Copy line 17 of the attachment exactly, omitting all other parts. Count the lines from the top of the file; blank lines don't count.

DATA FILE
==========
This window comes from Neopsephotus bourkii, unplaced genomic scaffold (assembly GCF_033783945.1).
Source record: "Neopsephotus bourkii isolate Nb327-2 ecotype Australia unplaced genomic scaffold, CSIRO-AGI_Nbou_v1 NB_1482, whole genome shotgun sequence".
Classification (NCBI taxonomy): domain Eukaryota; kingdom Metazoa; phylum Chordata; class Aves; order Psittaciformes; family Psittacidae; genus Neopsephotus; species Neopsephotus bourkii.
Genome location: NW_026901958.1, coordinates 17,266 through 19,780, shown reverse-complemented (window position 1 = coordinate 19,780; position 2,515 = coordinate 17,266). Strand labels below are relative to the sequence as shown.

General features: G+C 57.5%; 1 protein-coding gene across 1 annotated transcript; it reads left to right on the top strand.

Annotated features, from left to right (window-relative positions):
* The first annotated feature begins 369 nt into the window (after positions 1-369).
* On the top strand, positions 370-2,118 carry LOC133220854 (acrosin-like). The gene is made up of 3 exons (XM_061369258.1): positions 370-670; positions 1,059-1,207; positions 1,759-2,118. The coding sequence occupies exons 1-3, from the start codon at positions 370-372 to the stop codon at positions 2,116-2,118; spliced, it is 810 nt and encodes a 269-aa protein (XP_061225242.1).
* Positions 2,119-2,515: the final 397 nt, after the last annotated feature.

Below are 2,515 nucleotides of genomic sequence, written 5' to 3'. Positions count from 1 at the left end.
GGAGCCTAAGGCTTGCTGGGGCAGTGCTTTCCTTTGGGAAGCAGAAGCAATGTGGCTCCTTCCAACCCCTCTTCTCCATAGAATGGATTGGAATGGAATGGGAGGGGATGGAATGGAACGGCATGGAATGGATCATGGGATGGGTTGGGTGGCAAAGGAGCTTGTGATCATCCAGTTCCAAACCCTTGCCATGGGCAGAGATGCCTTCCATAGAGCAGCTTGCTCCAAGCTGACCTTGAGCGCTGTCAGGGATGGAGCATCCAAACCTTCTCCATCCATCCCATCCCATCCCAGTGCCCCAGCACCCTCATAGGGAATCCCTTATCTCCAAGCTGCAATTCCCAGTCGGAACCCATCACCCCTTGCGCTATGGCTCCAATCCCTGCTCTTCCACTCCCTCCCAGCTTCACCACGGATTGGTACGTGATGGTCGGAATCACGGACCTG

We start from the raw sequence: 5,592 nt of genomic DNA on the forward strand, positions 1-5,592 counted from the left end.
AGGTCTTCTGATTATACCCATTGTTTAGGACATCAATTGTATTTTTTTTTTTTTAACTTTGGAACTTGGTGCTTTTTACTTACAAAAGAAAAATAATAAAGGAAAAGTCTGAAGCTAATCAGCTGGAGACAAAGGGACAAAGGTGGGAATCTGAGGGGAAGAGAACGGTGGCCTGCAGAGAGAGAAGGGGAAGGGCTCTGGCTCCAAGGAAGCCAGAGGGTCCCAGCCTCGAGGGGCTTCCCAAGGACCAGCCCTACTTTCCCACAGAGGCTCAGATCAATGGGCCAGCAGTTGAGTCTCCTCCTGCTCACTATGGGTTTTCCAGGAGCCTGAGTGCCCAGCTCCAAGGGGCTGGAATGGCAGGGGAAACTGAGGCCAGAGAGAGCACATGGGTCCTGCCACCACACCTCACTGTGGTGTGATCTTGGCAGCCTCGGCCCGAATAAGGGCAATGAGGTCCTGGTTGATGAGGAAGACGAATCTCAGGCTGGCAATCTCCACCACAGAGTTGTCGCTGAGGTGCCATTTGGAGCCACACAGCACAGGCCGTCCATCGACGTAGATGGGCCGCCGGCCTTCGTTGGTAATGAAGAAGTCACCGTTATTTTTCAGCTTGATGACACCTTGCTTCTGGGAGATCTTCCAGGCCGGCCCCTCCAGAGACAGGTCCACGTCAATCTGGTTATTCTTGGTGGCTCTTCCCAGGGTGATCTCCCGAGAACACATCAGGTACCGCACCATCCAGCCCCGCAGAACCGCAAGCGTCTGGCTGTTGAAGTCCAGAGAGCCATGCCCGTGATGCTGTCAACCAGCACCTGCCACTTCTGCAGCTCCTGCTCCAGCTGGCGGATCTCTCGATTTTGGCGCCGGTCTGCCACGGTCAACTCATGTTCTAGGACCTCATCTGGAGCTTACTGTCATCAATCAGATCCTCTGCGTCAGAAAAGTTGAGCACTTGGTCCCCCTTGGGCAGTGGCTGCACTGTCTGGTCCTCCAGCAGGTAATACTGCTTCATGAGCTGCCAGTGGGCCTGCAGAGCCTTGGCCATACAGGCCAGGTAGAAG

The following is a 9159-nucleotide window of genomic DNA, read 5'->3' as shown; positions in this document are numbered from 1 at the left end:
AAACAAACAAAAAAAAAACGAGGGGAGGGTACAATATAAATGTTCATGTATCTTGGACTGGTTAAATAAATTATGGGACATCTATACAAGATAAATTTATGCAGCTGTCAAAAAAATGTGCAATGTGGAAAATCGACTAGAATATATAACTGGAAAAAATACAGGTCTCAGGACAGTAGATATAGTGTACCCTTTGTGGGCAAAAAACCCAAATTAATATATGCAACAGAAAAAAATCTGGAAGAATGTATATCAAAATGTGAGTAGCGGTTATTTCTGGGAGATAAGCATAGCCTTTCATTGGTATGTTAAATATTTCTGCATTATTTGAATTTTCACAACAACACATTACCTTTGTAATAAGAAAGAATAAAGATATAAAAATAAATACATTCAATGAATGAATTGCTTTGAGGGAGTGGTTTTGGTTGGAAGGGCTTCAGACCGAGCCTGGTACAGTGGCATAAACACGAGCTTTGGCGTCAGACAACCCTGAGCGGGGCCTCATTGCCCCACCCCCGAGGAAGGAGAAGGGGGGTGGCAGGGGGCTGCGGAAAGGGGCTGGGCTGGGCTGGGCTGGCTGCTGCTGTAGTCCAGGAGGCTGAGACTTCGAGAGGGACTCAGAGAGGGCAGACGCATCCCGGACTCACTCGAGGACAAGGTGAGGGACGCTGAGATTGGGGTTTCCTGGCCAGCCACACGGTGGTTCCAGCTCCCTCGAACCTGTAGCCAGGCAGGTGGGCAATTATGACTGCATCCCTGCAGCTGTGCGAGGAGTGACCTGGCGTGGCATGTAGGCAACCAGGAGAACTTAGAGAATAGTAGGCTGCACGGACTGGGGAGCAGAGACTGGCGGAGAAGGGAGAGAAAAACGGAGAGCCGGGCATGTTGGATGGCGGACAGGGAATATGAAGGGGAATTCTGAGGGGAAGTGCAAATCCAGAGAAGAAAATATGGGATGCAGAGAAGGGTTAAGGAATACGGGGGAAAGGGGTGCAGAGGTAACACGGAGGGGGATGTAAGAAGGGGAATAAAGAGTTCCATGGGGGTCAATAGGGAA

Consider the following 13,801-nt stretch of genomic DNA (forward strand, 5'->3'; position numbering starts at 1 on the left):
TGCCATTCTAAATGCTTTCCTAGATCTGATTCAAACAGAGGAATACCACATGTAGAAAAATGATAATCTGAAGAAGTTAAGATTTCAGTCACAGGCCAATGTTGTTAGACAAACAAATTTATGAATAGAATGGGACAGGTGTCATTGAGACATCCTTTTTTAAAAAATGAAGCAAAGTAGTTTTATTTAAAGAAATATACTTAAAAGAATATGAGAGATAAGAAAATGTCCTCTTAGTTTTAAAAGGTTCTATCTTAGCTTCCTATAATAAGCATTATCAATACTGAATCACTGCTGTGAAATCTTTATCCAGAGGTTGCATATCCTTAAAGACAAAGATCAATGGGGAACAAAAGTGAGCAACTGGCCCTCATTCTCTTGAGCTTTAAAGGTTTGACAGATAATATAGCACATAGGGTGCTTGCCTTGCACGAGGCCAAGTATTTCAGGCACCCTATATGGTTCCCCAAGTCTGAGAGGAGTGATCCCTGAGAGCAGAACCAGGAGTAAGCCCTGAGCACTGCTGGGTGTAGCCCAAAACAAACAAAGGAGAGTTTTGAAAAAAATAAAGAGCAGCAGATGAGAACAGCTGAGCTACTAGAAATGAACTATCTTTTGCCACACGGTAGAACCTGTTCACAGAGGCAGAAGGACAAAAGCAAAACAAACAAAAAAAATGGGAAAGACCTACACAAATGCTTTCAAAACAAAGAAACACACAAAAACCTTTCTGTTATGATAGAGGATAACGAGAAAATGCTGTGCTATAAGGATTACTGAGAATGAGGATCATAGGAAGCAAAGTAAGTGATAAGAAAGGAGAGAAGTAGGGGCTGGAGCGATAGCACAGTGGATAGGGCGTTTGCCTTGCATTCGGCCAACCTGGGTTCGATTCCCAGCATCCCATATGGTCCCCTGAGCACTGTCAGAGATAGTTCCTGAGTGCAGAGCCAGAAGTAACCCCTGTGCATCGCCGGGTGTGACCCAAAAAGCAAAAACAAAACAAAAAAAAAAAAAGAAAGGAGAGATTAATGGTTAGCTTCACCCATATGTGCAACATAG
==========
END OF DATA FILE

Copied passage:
TGCCATTCTAAATGCTTTCCTAGATCTGATTCAAACAGAGGAATACCACATGTAGAAAAATGATAATCTGAAGAAGTTAAGATTTCAGTCACAGGCCAATGTTGTTAGACAAACAAATTTATGAATAGAATGGGACAGGTGTCATTGAGACATCCTTTTTTAAAAAATGAAGCAAAGTAGTTTTATTTAAAGAAATATACTTAAAAGAATATGAGAGATAAGAAAATGTCCTCTTAGTTTTAAAAGGTTCTATCTTAGCTTCCTATAATAAGCATTATCAATACTGAATCACTGCTGTGAAATCTTTATCCAGAGGTTGCATATCCTTAAAGACAAAGATCAATGGGGAACAAAAGTGAGCAACTGGCCCTCATTCTCTTGAGCTTTAAAGGTTTGACAGATAATATAGCACATAGGGTGCTTGCCTTGCACGAGGCCAAGTATTTCAGGCACCCTATATGGTTCCCCAAGTCTGAGAGGAGTGATCCCTGAGAGCAGAACCAGGAGTAAGCCCTGAGCACTGCTGGGTGTAGCCCAAAACAAACAAAGGAGAGTTTTGAAAAAAATAAAGAGCAGCAGATGAGAACAGCTGAGCTACTAGAAATGAACTATCTTTTGCCACACGGTAGAACCTGTTCACAGAGGCAGAAGGACAAAAGCAAAACAAACAAAAAAAATGGGAAAGACCTACACAAATGCTTTCAAAACAAAGAAACACACAAAAACCTTTCTGTTATGATAGAGGATAACGAGAAAATGCTGTGCTATAAGGATTACTGAGAATGAGGATCATAGGAAGCAAAGTAAGTGATAAGAAAGGAGAGAAGTAGGGGCTGGAGCGATAGCACAGTGGATAGGGCGTTTGCCTTGCATTCGGCCAACCTGGGTTCGATTCCCAGCATCCCATATGGTCCCCTGAGCACTGTCAGAGATAGTTCCTGAGTGCAGAGCCAGAAGTAACCCCTGTGCATCGCCGGGTGTGACCCAAAAAGCAAAAACAAAACAAAAAAAAAAAAAGAAAGGAGAGATTAATGGTTAGCTTCACCCATATGTGCAACATAG